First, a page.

SAN FRANCISCO — For years, people seemed to have an unlimited appetite for signing up for social media services. Now some of those companies may be hitting a wall to adding new users.
On Tuesday, Snap, the maker of the Snapchat app, said it lost three million daily active users in the second quarter from earlier this year. It was the first time since the company went public in early 2017 that it had reported a decline in users.
Snap’s report follows similar trends from Facebook and Twitter. Facebook revealed late last month that its number of users in the United States was flat from earlier this year and that its users in Europe had fallen over the same period, even though its total number of members had grown. And Twitter, which has struggled for years to increase interest in its platform, also said in late July that its monthly active users had decreased by one million from earlier this year. After those disclosures, share prices of both Facebook and Twitter tumbled.
The declines and flattening growth raise questions about whether the social media companies have reached a saturation point in some markets, especially in developed countries. That may have been compounded by a steady stream of bad news about social media in recent months, which may have also deterred users. Facebook and Twitter have grappled with the spread of misinformation and foreign interference on their sites, for example, while Facebook has also been dealing with the misuse of its members’ data.
Just this week, Facebook and Twitter were in the spotlight again for how they were handling misinformation spread by Alex Jones, the internet’s notorious conspiracy theorist. On Monday, Facebook removed four pages belonging to Mr. Jones for violating its policies by “glorifying violence,” among other things. Twitter said Mr. Jones’s accounts and that of his right-wing site, Infowars, did not violate its rules.
“There are limits to growth; the market cannot grow forever,” said Brian Wieser, an analyst at Pivotal Research. “The faster they’ve been growing in recent years, the sooner they were getting there.”
Snap, which began as a disappearing messaging app and has emphasized curation of content, has largely sidestepped some of the issues that Facebook and Twitter are facing. On Tuesday, the company disclosed the drop in users as it also posted a 49 percent jump in revenue to $262 million and a narrower net loss of $353 million for its second quarter from a year earlier.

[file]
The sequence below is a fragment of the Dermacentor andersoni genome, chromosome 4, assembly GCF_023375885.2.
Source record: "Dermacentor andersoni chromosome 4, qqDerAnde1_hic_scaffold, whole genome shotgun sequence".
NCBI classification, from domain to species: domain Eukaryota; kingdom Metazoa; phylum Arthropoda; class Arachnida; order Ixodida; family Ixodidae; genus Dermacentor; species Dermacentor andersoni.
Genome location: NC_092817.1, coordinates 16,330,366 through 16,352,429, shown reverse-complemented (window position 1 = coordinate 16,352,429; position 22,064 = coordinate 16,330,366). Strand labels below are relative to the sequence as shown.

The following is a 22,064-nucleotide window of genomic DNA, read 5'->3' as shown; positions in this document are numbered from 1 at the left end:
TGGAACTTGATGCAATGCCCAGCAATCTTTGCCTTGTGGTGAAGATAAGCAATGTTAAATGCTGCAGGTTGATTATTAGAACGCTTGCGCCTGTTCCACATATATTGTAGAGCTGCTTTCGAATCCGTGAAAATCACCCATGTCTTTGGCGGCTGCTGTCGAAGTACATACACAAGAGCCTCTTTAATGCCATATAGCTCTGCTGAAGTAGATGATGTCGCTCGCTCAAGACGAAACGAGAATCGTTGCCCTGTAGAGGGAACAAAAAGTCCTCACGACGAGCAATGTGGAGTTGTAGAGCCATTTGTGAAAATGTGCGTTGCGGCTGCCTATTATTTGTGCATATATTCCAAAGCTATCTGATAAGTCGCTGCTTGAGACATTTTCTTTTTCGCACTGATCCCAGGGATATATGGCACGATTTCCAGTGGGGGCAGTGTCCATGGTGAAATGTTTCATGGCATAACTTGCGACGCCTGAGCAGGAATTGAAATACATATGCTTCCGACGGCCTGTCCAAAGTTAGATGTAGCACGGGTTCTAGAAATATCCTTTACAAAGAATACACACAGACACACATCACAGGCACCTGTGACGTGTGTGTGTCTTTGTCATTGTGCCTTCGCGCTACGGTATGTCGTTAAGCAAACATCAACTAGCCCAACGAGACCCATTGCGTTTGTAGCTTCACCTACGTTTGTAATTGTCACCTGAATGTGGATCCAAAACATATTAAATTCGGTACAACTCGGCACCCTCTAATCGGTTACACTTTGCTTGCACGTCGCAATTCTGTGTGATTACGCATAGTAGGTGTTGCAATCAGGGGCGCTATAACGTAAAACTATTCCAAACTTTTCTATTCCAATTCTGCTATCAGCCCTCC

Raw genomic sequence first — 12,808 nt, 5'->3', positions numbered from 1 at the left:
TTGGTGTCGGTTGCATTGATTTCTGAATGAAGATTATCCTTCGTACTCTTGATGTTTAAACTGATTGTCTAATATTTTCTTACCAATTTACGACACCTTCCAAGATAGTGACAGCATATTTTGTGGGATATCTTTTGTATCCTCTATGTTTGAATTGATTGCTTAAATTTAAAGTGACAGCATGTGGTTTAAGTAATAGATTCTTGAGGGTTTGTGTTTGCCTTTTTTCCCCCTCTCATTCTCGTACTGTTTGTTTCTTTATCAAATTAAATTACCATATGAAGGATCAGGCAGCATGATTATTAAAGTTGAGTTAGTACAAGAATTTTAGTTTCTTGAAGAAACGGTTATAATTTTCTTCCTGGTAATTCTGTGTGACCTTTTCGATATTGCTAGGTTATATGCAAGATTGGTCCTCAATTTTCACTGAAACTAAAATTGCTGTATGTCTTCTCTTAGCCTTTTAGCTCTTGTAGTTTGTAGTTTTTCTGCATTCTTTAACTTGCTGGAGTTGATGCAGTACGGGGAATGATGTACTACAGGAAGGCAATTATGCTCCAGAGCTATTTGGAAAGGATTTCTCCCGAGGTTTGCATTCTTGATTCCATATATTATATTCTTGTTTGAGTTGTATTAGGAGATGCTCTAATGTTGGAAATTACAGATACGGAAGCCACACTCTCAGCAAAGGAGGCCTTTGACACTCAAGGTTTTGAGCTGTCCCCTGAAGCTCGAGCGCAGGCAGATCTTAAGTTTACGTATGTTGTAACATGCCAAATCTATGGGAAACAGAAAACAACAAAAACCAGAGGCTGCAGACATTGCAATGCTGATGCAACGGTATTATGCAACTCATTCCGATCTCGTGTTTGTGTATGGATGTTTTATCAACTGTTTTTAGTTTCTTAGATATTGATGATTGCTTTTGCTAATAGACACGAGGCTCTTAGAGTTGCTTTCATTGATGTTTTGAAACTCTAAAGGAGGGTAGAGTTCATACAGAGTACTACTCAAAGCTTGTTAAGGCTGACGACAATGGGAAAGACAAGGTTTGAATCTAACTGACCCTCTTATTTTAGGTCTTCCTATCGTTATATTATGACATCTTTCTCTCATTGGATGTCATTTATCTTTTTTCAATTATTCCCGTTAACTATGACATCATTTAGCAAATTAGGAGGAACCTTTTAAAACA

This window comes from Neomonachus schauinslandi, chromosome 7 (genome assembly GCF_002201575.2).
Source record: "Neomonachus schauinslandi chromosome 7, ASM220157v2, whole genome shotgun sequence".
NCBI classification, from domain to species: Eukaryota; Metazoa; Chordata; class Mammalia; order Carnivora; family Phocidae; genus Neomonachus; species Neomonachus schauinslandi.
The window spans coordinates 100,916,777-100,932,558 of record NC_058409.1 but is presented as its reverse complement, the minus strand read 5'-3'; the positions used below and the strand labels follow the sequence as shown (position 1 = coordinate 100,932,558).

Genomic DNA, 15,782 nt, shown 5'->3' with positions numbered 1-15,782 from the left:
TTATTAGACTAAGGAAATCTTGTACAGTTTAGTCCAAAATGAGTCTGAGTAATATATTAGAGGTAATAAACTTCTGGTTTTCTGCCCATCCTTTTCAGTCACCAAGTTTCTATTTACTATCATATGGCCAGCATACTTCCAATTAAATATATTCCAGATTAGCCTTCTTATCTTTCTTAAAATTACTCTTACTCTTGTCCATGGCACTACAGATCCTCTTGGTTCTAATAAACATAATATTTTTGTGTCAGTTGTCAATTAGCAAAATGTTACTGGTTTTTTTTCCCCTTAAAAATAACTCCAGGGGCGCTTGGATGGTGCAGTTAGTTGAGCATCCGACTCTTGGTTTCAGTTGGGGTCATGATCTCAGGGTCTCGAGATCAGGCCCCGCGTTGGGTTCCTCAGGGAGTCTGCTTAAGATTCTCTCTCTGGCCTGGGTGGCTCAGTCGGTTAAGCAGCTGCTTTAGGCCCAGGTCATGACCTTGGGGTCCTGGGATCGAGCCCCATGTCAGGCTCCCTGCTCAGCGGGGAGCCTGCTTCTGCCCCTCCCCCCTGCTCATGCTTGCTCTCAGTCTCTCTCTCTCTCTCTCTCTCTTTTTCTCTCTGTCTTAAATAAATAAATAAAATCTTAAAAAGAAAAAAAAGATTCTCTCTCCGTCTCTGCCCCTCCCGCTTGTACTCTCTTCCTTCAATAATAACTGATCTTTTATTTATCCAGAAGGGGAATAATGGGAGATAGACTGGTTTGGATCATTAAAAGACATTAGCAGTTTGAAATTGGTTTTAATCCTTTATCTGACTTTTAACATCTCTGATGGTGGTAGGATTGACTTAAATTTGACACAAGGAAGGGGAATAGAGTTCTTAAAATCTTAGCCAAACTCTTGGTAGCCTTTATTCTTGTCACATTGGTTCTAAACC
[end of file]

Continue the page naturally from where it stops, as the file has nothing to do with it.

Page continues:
But Tim Stone, Snap’s chief financial officer, cautioned that user numbers could continue to fall. He said Snap has historically experienced a dip in daily active users during the third quarter. He added that Snap’s 100 million monthly active users in the United States and Canada — the first time the company has unveiled numbers for monthly active users — was “a noteworthy achievement for a company that is less than seven years old.”
Snap has been dealing with a user backlash for months over a botched redesign of Snapchat. Late last year, the company changed the app to separate chats and stories from friends from the content of media properties, such as celebrities and publications.
The shift angered many users, including Kylie Jenner, who tweeted in February that she had not been using Snapchat as much and called the changes “sad.” So in May, Snap announced that it was reversing some of the changes and mixing people’s stories with media content.
In a conference call on Tuesday, Snap’s chief executive, Evan Spiegel, blamed the redesign for the drop in daily active users. He said with the changes, “we feel that we have now addressed the biggest frustrations we’ve heard and are eager to make more progress on the tremendous opportunity we now have to show more of the right content to the right people.”
Mr. Spiegel also said that of new users over the age of 35 — which is well outside Snap’s core demographic of teenagers and younger users — had improved. He and Snap’s chief strategy officer, Imran Khan, emphasized the relatively young age of Snapchat users and the amount of time they spend on the app — on average, 30 minutes a day — which may appeal to advertisers.
Mr. Wieser said he agreed that the appeal to advertisers was more important than whether Snap continues to grab new users.
“These are advertising businesses first and foremost,” he said. “Consumers are the product. Advertisers are the customer.”
Still, Wall Street had been anticipating that Snap’s daily active users would reach 192 million in the second quarter, according to FactSet.
Instead, Snap reported its users were at 188 million at the end of June. While that figure was up from a year ago, it was down 2 percent from 191 million at the end of March.
This article was written by Kate Conger from The New York Times and was legally licensed through the NewsCred publisher network.